Employment Outlook Bright For Hemodialysis Nursing Jobs

by como ·

As kidney disease is on the rise worldwide, especially among minority populations, the need for hemodialysis nurses is expected to grow over the next five years.

Education necessary for this specialty includes being licensed as a Registered Nurse, Licensed Vocational Nurse or Licensed Practical Nurse, then getting experience in the field at an End Stage Renal Disease (ESRD) facility.

Hemodialysis nurses are the key component for manging patient care at a dialysis center. They monitor the patient’s vital signs and consult with them about the proper treatment. They answer any questions posed by the patient and his or her family. Hemodialysis nurses are responsible for overseeing the patient’s dialysis treatment from start to finish during each visit. They ensure that patients are taking the proper physician-directed medications in the proper doses, and monitor how the patient is responding to that medication, as well as to the dialysis treatment.

Hemodialysis nurses are a vital link to keeping the patient’s physician informed about any changes in their patient’s condition, along with reviewing the patient’s lab charts and daily activities that may impact their condition. They also provide valuable follow-up should a patient receive a kidney transplant.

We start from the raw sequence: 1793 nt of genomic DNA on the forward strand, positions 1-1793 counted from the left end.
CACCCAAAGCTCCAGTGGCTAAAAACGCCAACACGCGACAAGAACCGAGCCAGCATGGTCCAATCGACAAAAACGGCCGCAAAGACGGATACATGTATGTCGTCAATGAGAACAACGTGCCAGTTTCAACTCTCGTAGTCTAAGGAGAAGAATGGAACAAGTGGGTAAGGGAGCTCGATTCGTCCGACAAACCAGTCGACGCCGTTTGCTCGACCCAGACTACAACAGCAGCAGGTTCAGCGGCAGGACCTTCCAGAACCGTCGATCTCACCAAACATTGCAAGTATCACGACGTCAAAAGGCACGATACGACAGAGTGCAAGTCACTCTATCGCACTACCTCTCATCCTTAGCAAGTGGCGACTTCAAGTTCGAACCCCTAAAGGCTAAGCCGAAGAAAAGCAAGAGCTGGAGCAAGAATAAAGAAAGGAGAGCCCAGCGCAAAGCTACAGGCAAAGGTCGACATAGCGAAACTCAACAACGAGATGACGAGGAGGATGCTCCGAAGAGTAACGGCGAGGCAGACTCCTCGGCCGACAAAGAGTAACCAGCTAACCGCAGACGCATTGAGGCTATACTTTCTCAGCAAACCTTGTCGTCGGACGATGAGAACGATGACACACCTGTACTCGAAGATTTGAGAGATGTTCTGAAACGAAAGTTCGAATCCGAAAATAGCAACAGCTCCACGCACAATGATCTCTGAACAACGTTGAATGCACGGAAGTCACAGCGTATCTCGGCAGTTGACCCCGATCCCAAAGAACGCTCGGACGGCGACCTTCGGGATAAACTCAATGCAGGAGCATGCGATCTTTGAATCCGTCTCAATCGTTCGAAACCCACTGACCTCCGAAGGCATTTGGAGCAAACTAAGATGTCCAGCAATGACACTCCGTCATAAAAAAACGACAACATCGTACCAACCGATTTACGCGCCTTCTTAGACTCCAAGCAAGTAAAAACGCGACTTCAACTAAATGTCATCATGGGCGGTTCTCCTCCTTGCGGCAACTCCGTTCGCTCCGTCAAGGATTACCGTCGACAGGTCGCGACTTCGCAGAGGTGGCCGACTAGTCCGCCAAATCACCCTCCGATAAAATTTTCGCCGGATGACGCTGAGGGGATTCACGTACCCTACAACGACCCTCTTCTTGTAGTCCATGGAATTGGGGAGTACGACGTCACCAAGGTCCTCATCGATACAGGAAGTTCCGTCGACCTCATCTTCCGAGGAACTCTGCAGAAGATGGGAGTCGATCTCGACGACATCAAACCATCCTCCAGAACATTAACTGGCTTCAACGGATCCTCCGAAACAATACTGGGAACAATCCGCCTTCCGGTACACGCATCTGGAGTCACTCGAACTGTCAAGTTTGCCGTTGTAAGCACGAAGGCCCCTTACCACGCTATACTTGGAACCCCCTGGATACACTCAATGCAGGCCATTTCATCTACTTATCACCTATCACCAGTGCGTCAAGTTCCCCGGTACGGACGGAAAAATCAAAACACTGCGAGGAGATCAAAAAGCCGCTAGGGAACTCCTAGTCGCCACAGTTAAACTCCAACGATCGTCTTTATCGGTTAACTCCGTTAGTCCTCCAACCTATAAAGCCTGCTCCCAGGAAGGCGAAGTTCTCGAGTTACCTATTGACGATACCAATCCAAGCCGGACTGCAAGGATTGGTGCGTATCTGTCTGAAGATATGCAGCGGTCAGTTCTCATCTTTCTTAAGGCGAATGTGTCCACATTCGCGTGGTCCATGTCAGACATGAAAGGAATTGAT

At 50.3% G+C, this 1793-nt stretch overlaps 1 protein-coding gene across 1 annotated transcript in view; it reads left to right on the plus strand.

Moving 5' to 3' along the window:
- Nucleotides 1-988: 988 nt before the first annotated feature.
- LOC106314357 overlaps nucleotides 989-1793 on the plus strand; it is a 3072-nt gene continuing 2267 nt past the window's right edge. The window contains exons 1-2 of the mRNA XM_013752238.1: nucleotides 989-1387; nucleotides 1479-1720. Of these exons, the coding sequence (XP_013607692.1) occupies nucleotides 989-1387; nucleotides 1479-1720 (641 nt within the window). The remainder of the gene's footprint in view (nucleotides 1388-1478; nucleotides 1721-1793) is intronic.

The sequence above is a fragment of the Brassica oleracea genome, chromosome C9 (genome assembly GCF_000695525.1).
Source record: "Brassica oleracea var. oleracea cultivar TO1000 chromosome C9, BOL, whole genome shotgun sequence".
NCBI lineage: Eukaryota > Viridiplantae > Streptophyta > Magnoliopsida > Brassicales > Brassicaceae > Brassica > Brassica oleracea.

Some hemodialysis nurses specialize in home treatment called peritoneal dialysis (PD) and teach patients how to perform this procedure at home. Home hemodialysis nurses also monitor and administer medications and evaluate how their patient’s home peritoneal dialysis routine is progressing.

Whether working at a dialysis center or as a home hemodialysis nurse, hemodialysis nurses must be caring and compassionate individuals with excellent communication skills who are able to work one on one with patients in a sometimes hectic work environment. Dialysis patients are often depressed or discouraged or in pain and rely on their hemodialysis nurse not only for their technical wisdom but also for much needed emotional support. One benefit of working as a hemodialysis nurse is the ability to work with patients over an extended length of time which allows the practitioner to chart their progress which can be extremely satisfying.

Average annual salaries for a hemodialysis nurse is around $50,000, with higher rates for those holding the Certified Hemodialysis Nurse (CHN) credential offered by the Board of Nephrology Examiners Nursing and Technology (BONET).

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